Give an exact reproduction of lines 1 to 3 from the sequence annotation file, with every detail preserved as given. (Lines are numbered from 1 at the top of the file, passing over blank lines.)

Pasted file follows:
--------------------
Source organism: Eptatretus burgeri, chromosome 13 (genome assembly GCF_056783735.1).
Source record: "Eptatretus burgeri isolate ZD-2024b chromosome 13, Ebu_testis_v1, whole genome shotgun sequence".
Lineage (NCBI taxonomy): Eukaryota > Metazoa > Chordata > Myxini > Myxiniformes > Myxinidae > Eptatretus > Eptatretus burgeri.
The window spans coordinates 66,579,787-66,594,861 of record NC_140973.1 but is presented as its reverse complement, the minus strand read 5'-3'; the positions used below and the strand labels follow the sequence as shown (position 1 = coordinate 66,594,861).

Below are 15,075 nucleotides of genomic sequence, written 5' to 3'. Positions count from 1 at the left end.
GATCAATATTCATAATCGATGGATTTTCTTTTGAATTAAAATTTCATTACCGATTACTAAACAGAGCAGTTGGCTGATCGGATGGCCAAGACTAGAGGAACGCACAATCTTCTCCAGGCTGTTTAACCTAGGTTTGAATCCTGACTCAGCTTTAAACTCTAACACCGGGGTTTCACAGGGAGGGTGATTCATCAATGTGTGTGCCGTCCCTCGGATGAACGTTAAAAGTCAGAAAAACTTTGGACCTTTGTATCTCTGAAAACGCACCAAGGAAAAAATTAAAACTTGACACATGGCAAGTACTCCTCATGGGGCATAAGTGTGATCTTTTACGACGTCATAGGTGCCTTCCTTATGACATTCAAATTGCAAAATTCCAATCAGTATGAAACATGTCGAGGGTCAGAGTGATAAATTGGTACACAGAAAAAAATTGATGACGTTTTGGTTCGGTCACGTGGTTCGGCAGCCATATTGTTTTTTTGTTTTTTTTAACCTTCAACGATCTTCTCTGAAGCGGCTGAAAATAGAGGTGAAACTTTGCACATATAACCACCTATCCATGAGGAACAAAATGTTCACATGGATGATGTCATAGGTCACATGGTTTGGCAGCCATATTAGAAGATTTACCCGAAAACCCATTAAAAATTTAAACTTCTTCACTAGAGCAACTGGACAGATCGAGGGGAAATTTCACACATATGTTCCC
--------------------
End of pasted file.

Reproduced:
Source organism: Eptatretus burgeri, chromosome 13 (genome assembly GCF_056783735.1).
Source record: "Eptatretus burgeri isolate ZD-2024b chromosome 13, Ebu_testis_v1, whole genome shotgun sequence".
Lineage (NCBI taxonomy): Eukaryota > Metazoa > Chordata > Myxini > Myxiniformes > Myxinidae > Eptatretus > Eptatretus burgeri.